• FR
  • A dozen ministers in “Well Made Here’s” sights

    A logical follow-up to the tactics used during the electoral campaign, on the same day as their swearing of oaths took place, October 26th, the “Well Made Here” team’s management promptly sent a congratulatory message extending a hand to a dozen of the new honourable Members of Parliament.


    Although it is the tenor of their mandate letters that will attest to the extent – or limitation – of the true powers inherited by the members of Justin Trudeau’s third cabinet, their titles speak enough to generate expectations. We are talking here precisely about the twelve following individuals, presented in an order that seems most incidental to our purpose:

    • Chrystia Freeland, Deputy Prime Minister and Minister of Finance;
    • François-Philippe Champagne, Minister of Innovation, Science and Industry;
    • Dominic LeBlanc, Minister of Intergovernmental Affairs, Infrastructure and Communities;
    • Mona Fortier, President of the Treasury Board;
    • Bill Blair, President of the Queen’s Privy Council for Canada and Minister of Emergency Preparedness;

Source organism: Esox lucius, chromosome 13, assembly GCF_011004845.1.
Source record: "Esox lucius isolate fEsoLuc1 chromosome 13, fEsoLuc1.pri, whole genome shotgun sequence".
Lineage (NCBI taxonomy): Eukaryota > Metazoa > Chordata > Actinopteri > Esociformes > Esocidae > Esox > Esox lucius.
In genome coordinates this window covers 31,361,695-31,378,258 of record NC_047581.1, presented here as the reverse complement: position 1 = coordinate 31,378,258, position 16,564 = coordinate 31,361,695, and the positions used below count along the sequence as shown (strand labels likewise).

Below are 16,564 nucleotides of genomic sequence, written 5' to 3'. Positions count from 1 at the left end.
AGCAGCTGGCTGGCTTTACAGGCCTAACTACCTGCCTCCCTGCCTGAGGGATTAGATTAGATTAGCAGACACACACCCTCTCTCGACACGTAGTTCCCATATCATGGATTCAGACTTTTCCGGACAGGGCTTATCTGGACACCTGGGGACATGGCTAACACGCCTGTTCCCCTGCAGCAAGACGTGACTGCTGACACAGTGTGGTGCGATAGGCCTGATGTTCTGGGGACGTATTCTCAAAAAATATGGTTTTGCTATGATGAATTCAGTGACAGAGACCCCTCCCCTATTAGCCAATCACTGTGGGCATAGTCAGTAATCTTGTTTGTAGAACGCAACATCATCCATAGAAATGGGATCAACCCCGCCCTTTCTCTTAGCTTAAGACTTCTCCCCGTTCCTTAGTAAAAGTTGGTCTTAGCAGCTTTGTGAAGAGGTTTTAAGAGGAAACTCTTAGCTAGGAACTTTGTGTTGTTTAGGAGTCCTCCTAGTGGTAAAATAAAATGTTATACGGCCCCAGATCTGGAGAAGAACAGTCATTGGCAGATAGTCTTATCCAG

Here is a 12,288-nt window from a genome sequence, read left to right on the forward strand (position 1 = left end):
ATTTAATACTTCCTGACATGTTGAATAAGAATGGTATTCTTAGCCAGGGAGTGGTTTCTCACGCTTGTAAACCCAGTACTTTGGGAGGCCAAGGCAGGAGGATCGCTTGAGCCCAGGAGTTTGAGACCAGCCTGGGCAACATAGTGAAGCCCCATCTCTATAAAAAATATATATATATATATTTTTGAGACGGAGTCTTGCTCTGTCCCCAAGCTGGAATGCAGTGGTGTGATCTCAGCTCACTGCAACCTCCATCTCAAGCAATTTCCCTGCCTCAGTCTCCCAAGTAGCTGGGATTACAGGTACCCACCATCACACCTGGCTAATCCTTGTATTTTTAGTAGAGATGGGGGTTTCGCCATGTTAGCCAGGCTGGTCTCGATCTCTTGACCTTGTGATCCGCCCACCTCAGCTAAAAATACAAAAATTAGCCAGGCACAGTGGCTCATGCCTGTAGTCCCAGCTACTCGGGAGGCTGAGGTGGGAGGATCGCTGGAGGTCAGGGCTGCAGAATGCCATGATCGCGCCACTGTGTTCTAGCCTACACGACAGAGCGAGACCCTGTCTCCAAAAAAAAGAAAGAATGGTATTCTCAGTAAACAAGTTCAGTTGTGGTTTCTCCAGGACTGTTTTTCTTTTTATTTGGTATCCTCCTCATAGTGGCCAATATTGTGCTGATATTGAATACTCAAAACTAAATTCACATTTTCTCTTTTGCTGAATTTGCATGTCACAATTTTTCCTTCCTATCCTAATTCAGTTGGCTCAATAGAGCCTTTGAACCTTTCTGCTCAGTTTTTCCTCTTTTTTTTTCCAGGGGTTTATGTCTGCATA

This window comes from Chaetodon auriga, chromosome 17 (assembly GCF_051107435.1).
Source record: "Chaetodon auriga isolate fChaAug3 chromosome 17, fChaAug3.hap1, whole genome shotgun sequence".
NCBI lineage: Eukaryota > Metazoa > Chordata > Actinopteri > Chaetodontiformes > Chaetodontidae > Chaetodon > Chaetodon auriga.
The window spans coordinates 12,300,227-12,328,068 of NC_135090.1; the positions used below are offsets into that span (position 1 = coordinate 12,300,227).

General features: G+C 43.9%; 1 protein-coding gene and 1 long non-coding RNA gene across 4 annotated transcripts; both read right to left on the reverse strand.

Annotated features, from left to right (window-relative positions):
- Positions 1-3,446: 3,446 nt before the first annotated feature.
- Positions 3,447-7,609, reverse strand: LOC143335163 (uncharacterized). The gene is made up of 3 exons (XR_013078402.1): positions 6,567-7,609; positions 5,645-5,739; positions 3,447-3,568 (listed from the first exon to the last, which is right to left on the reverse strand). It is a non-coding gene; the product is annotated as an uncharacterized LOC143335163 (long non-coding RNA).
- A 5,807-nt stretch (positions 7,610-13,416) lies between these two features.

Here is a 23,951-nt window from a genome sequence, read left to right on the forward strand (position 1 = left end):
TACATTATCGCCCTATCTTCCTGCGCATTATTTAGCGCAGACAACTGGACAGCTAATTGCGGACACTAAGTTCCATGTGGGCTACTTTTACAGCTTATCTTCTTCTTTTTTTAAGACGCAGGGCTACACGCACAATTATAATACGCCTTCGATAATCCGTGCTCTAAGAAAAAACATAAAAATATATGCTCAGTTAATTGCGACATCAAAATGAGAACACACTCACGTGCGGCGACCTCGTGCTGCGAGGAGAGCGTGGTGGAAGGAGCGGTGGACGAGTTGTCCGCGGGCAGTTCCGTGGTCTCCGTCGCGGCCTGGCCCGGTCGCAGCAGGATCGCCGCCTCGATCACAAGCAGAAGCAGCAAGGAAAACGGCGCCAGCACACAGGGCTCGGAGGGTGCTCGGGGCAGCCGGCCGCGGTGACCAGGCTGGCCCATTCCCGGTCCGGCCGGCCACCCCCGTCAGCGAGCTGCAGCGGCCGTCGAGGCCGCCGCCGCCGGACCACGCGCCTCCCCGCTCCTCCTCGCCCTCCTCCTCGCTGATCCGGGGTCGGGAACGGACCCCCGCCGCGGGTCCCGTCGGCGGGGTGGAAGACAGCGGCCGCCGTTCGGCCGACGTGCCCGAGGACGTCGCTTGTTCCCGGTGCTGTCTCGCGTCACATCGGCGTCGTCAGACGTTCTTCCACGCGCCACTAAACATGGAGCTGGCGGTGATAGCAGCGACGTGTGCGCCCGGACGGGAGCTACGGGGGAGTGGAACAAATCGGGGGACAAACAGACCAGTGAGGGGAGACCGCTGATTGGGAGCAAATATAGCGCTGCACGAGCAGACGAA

• Patty Hajdu, Minister responsible for the Federal Economic Development Agency for Northern Ontario and Minister of Indigenous Services;
    • Pascale St-Onge, Minister responsible for the Economic Development Agency of Canada for the Regions of Quebec and Minister of Sport;
    • Gudie Hutchings, Minister of Rural Economic Development;
    • Steven Guilbeault, Minister of Environment and Climate Change;
    • Ahmed Hussen, Minister of Housing, Diversity and Inclusion;
    • Filomena Tassi, Minister of Public Services and Procurement;
    • Mélanie Joly, Minister of Foreign Affairs.

    Click here to read one example of the letters sent to the ministers.

    “Our upcoming interactions will focus on the contribution of manufacturing activity to the national GDP and tax revenues, to which will be added ecological (shorter supply chain circuits) and societal dimensions (local purchasing favours cohesion in cities and regions) “, indicates the President and CEO, Richard Darveau.

    Program staff is said to be encouraged by the likelihood of an accord as interesting for the government as for “Well Made Here’s” stakeholders. Célie Cournoyer, Director of Operations, explains: “The potential to increase awareness of the catalyzing element, the program’s official logo, so that the general public and building contractors recognize it and start looking for it, is a critical step at this stage of the program, which was initiated three years ago, on October 31, 2018, but saw its first steps slowed down by the health crisis.”

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